The first plasma in the Magnum-PSI experiment, Thursday 18 June. The plasma is a hot gas of charged argon ions and electrons. It disperses quickly in the high vacuum of Magnum PSI. Once the magnet system has been installed in November 2009, the plasma will form a dense beam that can be aimed at different wall materials to be tested for ITER.
Researchers and engineers at the Dutch FOM-Institute for Plasma Physics Rijnhuizen have reached the second major milestone in the construction of the plasma wall experiment Magnum-PSI. They completed the construction of the full plasma source system with cooling, gas feed, control and data acquisition, power supplies and safety system. On 18 June, the first plasma was made in Magnum-PSI which showed excellent operation of the entire system. "This really is an achievement of the team as a whole. Everybody worked very hard on this, and the results are better than we hoped for," said project leader Dr. Wim Koppers.
Magnum-PSI is a unique experiment, specifically designed to study the processes that will take place in the ITER divertor. This is the region in the fusion experiment where the hot plasma fuel will actually come into contact with a material wall. Magnum-PSI will allow scientists to create plasma conditions of their choice and use a range of wall materials. The effect of the plasma on the wall materials can be studied in situ with a variety of advanced diagnostic tools. It is the only experiment of its kind that will be capable of actually reproducing the plasma density, temperature and magnetic field expected in the ITER divertor.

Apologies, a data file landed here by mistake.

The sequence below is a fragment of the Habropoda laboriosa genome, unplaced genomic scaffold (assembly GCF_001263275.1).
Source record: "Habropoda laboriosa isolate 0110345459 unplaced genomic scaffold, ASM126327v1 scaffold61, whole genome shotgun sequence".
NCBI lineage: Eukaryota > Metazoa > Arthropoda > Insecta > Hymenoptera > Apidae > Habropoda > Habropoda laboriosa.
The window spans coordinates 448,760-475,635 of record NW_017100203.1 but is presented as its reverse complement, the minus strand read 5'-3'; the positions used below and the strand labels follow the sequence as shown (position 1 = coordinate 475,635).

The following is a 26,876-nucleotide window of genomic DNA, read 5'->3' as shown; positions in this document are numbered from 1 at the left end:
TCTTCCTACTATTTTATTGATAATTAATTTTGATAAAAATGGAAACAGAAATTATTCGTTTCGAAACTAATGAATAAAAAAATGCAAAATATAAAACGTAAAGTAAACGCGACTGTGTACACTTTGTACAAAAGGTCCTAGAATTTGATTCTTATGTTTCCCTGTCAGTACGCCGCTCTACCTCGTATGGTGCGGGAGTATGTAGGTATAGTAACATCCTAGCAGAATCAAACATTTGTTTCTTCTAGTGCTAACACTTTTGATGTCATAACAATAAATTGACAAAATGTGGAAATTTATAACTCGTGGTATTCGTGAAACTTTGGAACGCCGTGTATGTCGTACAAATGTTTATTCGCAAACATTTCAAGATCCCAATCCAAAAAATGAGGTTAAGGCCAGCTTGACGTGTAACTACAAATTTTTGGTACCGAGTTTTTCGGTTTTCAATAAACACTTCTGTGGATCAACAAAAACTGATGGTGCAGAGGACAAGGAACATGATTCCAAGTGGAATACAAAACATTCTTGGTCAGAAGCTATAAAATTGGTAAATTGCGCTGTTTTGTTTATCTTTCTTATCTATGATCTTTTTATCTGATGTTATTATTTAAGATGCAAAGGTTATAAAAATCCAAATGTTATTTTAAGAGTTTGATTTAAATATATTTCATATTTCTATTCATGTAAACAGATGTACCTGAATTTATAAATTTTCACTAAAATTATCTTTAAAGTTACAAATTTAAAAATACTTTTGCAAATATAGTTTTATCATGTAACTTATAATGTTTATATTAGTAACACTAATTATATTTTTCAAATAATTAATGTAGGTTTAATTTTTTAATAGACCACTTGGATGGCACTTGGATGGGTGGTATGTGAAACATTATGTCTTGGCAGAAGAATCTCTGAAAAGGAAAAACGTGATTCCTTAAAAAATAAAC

Earlier, researchers at Rijnhuizen demonstrated their ability to recreate these conditions in the Pilot-PSI experiment, a smaller forebearer of Magnum-PSI. When finished, Magnum-PSI will feature a much wider plasma beam than Pilot-PSI. This will allow the study of the "strongly coupled regime," where eroded wall material will remain in the plasma and can chemically and physically interact with the wall and plasma.
The third major milestone—the installation and testing of the superconducting magnet system—is scheduled for November 2009. At the end of 2009, the construction of Magnum-PSI should be completed and high-level commissioning and first experiments are expected to start early 2010. return to Newsline #87